The brilliant UK-based food bank charity, the Trussell Trust, accepts donations of food items, goods and cash from members of the public who want to play a part in helping those who are struggling to put food on the table over Christmas.

Many supermarkets also accept donations, and they will pass donations onto food banks. This means it can be as easy as buying a few extra bits when you’re shopping for Christmas goodies. Remember to bring some festive cheers to your donations, with treat items and bits and bobs that will excite kids. What about an advent calendar, a Christmas pudding, a nice bubble bath or some crackers, for example.

If you want to make a more practical contribution, there are a number of charities that accept gifts of toiletries, toys and other essential and non-essential items at this time of year. An example is The Samaritans shoebox campaign, which collects toys for children all over the world. In the UK, local charities, like Dignity Boxes accept donations of toiletries and other essential items to help those in need retain their dignity. And perhaps the easiest way to help, is to hand over unwanted or extra toiletries to the Hygiene Bank, which has collection points in many Boots stores nationwide.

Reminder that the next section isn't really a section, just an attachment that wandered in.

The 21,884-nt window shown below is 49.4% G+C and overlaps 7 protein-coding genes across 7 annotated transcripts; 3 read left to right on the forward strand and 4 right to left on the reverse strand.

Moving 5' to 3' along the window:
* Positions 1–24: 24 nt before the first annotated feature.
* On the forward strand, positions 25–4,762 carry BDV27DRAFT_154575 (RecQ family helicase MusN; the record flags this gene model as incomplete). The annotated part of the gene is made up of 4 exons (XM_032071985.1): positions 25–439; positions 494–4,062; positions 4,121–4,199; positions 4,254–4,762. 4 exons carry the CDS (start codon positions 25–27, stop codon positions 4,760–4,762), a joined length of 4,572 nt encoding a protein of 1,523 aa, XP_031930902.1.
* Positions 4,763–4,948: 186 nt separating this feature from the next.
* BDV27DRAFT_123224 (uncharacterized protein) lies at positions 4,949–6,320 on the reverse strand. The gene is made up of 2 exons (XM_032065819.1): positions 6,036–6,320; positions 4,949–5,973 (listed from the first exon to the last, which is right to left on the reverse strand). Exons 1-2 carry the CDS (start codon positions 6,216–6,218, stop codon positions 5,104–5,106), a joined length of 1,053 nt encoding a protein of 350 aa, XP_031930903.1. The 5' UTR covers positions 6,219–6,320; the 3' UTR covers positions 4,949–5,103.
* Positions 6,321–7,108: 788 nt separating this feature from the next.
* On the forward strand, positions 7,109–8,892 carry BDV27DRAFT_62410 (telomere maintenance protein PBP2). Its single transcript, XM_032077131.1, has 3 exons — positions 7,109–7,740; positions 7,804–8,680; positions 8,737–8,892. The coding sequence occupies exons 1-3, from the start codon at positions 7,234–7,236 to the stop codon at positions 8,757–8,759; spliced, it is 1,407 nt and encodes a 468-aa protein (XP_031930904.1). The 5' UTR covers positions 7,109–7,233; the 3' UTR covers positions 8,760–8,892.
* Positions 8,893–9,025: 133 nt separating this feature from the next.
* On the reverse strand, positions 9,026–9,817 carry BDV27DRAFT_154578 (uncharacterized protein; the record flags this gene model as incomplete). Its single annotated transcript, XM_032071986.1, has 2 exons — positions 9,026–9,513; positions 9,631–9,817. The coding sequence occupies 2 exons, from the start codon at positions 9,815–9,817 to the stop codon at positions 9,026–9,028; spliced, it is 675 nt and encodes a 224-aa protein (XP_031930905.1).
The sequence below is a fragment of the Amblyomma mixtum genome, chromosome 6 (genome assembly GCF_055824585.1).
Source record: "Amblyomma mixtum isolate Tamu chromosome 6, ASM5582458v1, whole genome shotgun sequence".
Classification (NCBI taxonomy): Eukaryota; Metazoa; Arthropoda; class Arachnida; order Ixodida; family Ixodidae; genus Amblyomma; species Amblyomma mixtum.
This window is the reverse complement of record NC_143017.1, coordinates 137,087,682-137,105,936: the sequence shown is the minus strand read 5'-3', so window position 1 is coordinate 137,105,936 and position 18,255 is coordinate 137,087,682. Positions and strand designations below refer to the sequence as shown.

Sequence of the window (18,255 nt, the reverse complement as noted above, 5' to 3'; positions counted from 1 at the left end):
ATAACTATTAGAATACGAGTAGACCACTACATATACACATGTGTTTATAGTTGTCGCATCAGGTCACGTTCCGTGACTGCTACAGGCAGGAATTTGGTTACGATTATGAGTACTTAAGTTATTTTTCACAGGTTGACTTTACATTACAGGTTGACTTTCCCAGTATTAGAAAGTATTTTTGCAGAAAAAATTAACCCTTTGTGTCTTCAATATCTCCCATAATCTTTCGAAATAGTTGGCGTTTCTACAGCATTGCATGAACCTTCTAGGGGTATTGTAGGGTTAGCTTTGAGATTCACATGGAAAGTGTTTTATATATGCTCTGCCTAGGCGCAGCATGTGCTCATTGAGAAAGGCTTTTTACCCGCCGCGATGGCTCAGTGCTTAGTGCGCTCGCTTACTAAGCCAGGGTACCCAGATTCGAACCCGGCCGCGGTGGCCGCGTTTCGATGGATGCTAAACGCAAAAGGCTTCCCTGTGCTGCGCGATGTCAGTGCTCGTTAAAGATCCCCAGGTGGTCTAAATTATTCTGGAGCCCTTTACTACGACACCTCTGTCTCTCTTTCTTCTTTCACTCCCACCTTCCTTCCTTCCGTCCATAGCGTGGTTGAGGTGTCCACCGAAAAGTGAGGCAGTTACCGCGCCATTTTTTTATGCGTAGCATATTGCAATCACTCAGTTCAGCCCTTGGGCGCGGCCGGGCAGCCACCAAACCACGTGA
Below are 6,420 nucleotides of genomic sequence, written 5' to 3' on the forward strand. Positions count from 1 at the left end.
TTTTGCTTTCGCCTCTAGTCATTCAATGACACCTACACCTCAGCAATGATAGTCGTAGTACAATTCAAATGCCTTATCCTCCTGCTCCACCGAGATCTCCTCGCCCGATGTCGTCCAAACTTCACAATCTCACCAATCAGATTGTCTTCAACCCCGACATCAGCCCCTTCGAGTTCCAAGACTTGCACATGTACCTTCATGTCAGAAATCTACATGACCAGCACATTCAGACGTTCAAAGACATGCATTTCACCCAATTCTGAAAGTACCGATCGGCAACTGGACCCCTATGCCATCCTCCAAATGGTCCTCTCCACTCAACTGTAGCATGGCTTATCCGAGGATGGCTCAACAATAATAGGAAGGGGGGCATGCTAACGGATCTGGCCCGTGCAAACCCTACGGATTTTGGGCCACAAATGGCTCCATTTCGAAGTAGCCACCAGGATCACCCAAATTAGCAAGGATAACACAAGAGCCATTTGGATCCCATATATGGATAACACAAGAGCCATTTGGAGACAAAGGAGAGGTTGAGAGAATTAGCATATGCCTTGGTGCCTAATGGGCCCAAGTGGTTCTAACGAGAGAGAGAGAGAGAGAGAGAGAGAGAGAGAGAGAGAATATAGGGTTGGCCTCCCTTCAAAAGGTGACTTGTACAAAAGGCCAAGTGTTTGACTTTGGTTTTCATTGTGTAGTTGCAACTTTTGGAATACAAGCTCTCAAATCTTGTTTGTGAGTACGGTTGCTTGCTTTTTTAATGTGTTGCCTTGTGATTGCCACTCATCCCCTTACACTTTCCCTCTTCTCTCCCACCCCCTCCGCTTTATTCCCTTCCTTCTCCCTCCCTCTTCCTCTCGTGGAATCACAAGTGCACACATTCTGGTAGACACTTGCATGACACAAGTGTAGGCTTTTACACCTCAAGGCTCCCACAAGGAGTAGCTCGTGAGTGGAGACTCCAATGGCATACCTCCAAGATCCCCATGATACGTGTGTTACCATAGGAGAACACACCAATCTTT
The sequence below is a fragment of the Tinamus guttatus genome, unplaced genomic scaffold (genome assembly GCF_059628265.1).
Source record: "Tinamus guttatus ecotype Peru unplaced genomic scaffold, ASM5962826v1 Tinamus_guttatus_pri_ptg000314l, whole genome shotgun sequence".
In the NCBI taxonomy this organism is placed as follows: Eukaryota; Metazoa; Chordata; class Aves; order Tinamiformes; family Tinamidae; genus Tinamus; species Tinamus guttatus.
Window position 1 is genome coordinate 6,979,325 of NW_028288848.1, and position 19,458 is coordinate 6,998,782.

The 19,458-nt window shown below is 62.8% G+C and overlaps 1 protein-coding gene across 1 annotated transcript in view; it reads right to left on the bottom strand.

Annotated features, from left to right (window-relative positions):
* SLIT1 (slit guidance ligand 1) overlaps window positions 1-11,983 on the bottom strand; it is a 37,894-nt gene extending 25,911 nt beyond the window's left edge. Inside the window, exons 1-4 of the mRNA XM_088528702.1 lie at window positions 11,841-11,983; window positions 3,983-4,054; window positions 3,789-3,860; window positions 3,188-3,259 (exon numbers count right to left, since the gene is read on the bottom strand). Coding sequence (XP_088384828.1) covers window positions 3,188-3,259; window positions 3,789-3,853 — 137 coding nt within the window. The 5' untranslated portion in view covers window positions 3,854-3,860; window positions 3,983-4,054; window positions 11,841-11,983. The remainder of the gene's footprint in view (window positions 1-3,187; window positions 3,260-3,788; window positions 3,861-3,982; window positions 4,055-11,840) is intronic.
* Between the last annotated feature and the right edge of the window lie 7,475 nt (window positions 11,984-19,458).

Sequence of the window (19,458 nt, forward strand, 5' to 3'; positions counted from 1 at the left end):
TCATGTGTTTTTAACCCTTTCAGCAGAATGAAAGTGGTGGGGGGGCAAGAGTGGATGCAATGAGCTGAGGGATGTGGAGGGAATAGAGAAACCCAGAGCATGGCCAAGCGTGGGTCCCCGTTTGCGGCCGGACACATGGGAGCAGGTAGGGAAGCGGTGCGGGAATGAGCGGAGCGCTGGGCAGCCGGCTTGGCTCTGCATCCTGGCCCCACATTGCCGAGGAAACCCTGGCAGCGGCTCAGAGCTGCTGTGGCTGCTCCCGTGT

Make this Christmas your greenest yet

We all want to minimise our impact on the environment over the festive season and there are so many ways to achieve this. Here’s our top list:

Pare down your gift list

One of the best ways to consume less over Christmas is to agree on a pared-down gift list with your nearest and dearest. Auntie Sue doesn’t need any more handkerchiefs and Grandad’s sock drawer is fit to burst!

Secret Santa arrangements, where everyone buys for just one other person, is a great way to ‘streamline’ gift-giving. Other ideas include just buying for under-18s or agreeing that everyone will gift a ‘green’ product.

Get creative

Making gifts is actually really fun. If you have the time. Our top tip is to position your epic crafting session as a Christmas activity in its own right. Get some mulled wine on the stove and some Christmas songs on Spotify and get crafting! Here are some ideas of great homemade gifts that people will actually be happy to receive: